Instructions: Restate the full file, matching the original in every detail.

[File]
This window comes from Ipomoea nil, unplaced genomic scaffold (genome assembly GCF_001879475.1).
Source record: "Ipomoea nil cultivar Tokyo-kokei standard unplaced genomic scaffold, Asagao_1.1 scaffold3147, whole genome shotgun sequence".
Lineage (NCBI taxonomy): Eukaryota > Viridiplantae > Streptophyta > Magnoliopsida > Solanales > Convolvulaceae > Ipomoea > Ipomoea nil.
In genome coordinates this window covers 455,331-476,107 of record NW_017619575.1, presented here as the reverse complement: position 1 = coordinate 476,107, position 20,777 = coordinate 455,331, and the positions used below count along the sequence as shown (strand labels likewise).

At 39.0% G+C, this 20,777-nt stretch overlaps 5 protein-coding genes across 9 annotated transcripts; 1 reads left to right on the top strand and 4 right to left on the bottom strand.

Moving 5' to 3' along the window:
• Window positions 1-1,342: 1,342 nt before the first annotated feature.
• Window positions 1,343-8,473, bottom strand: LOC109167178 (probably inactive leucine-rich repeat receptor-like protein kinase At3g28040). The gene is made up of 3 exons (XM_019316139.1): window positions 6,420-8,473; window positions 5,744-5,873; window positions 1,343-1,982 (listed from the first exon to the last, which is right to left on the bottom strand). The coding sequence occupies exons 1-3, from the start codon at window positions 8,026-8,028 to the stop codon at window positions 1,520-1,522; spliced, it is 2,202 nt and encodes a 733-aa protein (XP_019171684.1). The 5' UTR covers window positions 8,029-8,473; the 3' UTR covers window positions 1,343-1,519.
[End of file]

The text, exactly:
This window comes from Ipomoea nil, unplaced genomic scaffold (genome assembly GCF_001879475.1).
Source record: "Ipomoea nil cultivar Tokyo-kokei standard unplaced genomic scaffold, Asagao_1.1 scaffold3147, whole genome shotgun sequence".
Lineage (NCBI taxonomy): Eukaryota > Viridiplantae > Streptophyta > Magnoliopsida > Solanales > Convolvulaceae > Ipomoea > Ipomoea nil.
In genome coordinates this window covers 455,331-476,107 of record NW_017619575.1, presented here as the reverse complement: position 1 = coordinate 476,107, position 20,777 = coordinate 455,331, and the positions used below count along the sequence as shown (strand labels likewise).

At 39.0% G+C, this 20,777-nt stretch overlaps 5 protein-coding genes across 9 annotated transcripts; 1 reads left to right on the top strand and 4 right to left on the bottom strand.

Moving 5' to 3' along the window:
• Window positions 1-1,342: 1,342 nt before the first annotated feature.
• Window positions 1,343-8,473, bottom strand: LOC109167178 (probably inactive leucine-rich repeat receptor-like protein kinase At3g28040). The gene is made up of 3 exons (XM_019316139.1): window positions 6,420-8,473; window positions 5,744-5,873; window positions 1,343-1,982 (listed from the first exon to the last, which is right to left on the bottom strand). The coding sequence occupies exons 1-3, from the start codon at window positions 8,026-8,028 to the stop codon at window positions 1,520-1,522; spliced, it is 2,202 nt and encodes a 733-aa protein (XP_019171684.1). The 5' UTR covers window positions 8,029-8,473; the 3' UTR covers window positions 1,343-1,519.